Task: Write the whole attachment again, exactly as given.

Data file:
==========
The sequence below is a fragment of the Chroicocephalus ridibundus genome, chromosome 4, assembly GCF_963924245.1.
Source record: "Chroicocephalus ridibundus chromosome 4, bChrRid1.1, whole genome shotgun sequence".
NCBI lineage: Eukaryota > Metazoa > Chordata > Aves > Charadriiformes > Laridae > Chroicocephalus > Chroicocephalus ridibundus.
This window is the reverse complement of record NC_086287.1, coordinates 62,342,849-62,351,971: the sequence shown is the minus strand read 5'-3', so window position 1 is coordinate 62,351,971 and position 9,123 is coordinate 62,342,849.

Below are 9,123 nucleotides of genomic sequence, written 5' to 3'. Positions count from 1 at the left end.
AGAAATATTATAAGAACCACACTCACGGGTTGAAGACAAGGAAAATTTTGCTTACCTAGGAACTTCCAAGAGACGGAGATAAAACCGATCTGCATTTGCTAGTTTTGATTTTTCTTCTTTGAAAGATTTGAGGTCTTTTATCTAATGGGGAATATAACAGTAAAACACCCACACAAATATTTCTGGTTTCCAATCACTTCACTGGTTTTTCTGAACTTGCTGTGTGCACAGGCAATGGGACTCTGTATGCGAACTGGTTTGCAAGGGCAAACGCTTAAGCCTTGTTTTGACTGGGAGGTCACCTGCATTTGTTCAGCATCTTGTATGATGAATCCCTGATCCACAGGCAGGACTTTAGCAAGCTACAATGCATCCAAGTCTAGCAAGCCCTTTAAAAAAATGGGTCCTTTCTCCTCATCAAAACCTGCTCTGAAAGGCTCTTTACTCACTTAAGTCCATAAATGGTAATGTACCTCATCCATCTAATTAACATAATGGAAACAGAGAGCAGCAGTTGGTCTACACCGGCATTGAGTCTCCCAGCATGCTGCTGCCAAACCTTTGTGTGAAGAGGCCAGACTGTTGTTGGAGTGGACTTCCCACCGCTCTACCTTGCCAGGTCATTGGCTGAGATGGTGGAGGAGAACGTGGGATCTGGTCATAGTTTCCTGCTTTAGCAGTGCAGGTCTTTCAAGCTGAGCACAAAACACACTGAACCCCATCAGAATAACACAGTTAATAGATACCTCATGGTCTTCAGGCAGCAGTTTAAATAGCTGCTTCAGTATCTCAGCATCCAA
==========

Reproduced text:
The sequence below is a fragment of the Chroicocephalus ridibundus genome, chromosome 4, assembly GCF_963924245.1.
Source record: "Chroicocephalus ridibundus chromosome 4, bChrRid1.1, whole genome shotgun sequence".
NCBI lineage: Eukaryota > Metazoa > Chordata > Aves > Charadriiformes > Laridae > Chroicocephalus > Chroicocephalus ridibundus.
This window is the reverse complement of record NC_086287.1, coordinates 62,342,849-62,351,971: the sequence shown is the minus strand read 5'-3', so window position 1 is coordinate 62,351,971 and position 9,123 is coordinate 62,342,849.

Below are 9,123 nucleotides of genomic sequence, written 5' to 3'. Positions count from 1 at the left end.
AGAAATATTATAAGAACCACACTCACGGGTTGAAGACAAGGAAAATTTTGCTTACCTAGGAACTTCCAAGAGACGGAGATAAAACCGATCTGCATTTGCTAGTTTTGATTTTTCTTCTTTGAAAGATTTGAGGTCTTTTATCTAATGGGGAATATAACAGTAAAACACCCACACAAATATTTCTGGTTTCCAATCACTTCACTGGTTTTTCTGAACTTGCTGTGTGCACAGGCAATGGGACTCTGTATGCGAACTGGTTTGCAAGGGCAAACGCTTAAGCCTTGTTTTGACTGGGAGGTCACCTGCATTTGTTCAGCATCTTGTATGATGAATCCCTGATCCACAGGCAGGACTTTAGCAAGCTACAATGCATCCAAGTCTAGCAAGCCCTTTAAAAAAATGGGTCCTTTCTCCTCATCAAAACCTGCTCTGAAAGGCTCTTTACTCACTTAAGTCCATAAATGGTAATGTACCTCATCCATCTAATTAACATAATGGAAACAGAGAGCAGCAGTTGGTCTACACCGGCATTGAGTCTCCCAGCATGCTGCTGCCAAACCTTTGTGTGAAGAGGCCAGACTGTTGTTGGAGTGGACTTCCCACCGCTCTACCTTGCCAGGTCATTGGCTGAGATGGTGGAGGAGAACGTGGGATCTGGTCATAGTTTCCTGCTTTAGCAGTGCAGGTCTTTCAAGCTGAGCACAAAACACACTGAACCCCATCAGAATAACACAGTTAATAGATACCTCATGGTCTTCAGGCAGCAGTTTAAATAGCTGCTTCAGTATCTCAGCATCCAA